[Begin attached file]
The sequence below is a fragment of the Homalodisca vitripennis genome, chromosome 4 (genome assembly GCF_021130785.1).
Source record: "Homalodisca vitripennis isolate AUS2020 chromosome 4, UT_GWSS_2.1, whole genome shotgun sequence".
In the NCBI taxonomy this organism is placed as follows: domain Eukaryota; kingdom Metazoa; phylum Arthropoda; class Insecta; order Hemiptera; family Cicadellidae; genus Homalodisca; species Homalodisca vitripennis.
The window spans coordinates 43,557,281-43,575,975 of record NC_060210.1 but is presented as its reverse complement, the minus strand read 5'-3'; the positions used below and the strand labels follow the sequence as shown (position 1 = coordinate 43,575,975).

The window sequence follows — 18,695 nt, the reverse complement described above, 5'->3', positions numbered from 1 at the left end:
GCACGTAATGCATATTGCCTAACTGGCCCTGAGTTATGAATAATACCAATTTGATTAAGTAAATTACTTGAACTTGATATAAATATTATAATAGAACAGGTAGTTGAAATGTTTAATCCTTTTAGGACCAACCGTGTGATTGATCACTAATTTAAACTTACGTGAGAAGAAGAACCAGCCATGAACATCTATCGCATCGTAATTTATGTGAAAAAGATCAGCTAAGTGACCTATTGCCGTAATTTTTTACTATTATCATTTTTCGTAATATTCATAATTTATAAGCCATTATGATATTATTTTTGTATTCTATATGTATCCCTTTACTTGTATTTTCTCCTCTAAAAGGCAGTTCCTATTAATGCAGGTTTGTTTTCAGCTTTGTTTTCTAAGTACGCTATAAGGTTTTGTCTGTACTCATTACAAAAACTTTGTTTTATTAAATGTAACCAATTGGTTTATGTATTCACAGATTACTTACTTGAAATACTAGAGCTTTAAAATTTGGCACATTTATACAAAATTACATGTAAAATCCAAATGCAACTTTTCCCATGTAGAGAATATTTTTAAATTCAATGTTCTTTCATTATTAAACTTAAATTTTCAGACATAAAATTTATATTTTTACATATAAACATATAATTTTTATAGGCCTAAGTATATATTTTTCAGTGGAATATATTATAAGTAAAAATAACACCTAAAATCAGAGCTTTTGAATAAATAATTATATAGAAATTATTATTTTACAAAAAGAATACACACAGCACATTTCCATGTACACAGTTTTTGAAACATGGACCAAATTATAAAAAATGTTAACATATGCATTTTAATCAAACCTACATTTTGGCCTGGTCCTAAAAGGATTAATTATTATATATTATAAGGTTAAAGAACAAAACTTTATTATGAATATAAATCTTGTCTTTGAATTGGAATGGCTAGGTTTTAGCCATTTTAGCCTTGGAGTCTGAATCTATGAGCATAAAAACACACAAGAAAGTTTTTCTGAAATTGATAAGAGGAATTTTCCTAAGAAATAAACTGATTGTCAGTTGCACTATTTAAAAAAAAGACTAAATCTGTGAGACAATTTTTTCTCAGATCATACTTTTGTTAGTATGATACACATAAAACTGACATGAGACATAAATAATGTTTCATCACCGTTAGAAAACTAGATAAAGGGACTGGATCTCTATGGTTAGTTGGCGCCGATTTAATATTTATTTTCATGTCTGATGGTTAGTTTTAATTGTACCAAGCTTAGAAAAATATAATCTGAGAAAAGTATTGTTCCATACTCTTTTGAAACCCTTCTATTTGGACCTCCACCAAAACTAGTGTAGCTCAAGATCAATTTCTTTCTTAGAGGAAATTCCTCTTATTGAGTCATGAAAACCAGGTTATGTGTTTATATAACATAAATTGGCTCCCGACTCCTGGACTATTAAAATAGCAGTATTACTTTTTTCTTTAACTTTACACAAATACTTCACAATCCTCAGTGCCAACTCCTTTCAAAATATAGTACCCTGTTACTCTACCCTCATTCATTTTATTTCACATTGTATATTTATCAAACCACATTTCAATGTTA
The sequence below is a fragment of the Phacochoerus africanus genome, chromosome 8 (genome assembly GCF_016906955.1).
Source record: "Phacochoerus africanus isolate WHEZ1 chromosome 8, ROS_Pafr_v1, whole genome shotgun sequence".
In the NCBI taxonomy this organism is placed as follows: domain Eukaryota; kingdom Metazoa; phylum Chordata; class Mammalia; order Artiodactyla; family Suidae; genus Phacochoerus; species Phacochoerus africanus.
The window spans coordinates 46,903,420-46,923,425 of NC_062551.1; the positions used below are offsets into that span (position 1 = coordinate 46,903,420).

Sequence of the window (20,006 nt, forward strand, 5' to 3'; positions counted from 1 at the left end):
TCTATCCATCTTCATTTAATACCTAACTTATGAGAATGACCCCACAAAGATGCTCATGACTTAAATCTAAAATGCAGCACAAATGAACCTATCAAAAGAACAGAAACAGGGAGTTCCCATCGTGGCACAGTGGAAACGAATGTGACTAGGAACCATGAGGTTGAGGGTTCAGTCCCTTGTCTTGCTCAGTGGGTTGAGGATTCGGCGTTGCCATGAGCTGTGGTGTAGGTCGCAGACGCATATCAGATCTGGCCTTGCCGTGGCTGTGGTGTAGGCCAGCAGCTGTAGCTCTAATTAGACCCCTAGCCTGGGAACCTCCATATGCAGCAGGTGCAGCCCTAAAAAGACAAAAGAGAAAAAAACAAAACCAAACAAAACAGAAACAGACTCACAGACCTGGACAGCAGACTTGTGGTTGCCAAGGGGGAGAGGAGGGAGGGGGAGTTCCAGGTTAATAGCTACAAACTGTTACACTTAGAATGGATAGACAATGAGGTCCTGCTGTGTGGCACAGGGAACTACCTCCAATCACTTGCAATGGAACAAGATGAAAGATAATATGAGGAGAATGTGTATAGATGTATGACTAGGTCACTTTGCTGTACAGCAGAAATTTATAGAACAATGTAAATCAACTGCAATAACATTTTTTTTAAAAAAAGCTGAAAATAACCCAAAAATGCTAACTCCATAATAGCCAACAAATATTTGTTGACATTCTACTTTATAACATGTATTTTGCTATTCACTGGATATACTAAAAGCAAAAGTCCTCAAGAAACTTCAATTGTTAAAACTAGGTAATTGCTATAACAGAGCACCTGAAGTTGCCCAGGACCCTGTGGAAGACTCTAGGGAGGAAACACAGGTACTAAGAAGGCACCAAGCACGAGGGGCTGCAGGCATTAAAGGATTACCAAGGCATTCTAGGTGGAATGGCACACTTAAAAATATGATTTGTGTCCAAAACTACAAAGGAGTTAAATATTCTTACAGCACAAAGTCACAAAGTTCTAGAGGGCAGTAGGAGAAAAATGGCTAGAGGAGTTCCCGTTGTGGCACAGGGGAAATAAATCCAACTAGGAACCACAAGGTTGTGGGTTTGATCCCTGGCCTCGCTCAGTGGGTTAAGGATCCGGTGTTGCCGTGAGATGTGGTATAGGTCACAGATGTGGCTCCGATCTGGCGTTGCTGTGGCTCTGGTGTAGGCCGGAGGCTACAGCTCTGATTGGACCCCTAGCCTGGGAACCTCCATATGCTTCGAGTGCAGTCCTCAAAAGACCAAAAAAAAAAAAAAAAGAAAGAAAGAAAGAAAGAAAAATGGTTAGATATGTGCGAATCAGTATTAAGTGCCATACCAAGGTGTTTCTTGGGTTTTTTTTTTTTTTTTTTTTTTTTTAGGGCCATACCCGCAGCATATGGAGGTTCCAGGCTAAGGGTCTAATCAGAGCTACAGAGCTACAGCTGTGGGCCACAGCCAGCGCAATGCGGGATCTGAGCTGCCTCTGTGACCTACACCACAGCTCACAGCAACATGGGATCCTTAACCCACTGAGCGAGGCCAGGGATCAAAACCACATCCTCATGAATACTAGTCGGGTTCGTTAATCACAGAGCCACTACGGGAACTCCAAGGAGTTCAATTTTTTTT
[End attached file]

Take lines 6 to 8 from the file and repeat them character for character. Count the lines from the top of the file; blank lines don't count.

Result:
GCACGTAATGCATATTGCCTAACTGGCCCTGAGTTATGAATAATACCAATTTGATTAAGTAAATTACTTGAACTTGATATAAATATTATAATAGAACAGGTAGTTGAAATGTTTAATCCTTTTAGGACCAACCGTGTGATTGATCACTAATTTAAACTTACGTGAGAAGAAGAACCAGCCATGAACATCTATCGCATCGTAATTTATGTGAAAAAGATCAGCTAAGTGACCTATTGCCGTAATTTTTTACTATTATCATTTTTCGTAATATTCATAATTTATAAGCCATTATGATATTATTTTTGTATTCTATATGTATCCCTTTACTTGTATTTTCTCCTCTAAAAGGCAGTTCCTATTAATGCAGGTTTGTTTTCAGCTTTGTTTTCTAAGTACGCTATAAGGTTTTGTCTGTACTCATTACAAAAACTTTGTTTTATTAAATGTAACCAATTGGTTTATGTATTCACAGATTACTTACTTGAAATACTAGAGCTTTAAAATTTGGCACATTTATACAAAATTACATGTAAAATCCAAATGCAACTTTTCCCATGTAGAGAATATTTTTAAATTCAATGTTCTTTCATTATTAAACTTAAATTTTCAGACATAAAATTTATATTTTTACATATAAACATATAATTTTTATAGGCCTAAGTATATATTTTTCAGTGGAATATATTATAAGTAAAAATAACACCTAAAATCAGAGCTTTTGAATAAATAATTATATAGAAATTATTATTTTACAAAAAGAATACACACAGCACATTTCCATGTACACAGTTTTTGAAACATGGACCAAATTATAAAAAATGTTAACATATGCATTTTAATCAAACCTACATTTTGGCCTGGTCCTAAAAGGATTAATTATTATATATTATAAGGTTAAAGAACAAAACTTTATTATGAATATAAATCTTGTCTTTGAATTGGAATGGCTAGGTTTTAGCCATTTTAGCCTTGGAGTCTGAATCTATGAGCATAAAAACACACAAGAAAGTTTTTCTGAAATTGATAAGAGGAATTTTCCTAAGAAATAAACTGATTGTCAGTTGCACTATTTAAAAAAAAGACTAAATCTGTGAGACAATTTTTTCTCAGATCATACTTTTGTTAGTATGATACACATAAAACTGACATGAGACATAAATAATGTTTCATCACCGTTAGAAAACTAGATAAAGGGACTGGATCTCTATGGTTAGTTGGCGCCGATTTAATATTTATTTTCATGTCTGATGGTTAGTTTTAATTGTACCAAGCTTAGAAAAATATAATCTGAGAAAAGTATTGTTCCATACTCTTTTGAAACCCTTCTATTTGGACCTCCACCAAAACTAGTGTAGCTCAAGATCAATTTCTTTCTTAGAGGAAATTCCTCTTATTGAGTCATGAAAACCAGGTTATGTGTTTATATAACATAAATTGGCTCCCGACTCCTGGACTATTAAAATAGCAGTATTACTTTTTTCTTTAACTTTACACAAATACTTCACAATCCTCAGTGCCAACTCCTTTCAAAATATAGTACCCTGTTACTCTACCCTCATTCATTTTATTTCACATTGTATATTTATCAAACCACATTTCAATGTTA
The sequence below is a fragment of the Phacochoerus africanus genome, chromosome 8 (genome assembly GCF_016906955.1).
Source record: "Phacochoerus africanus isolate WHEZ1 chromosome 8, ROS_Pafr_v1, whole genome shotgun sequence".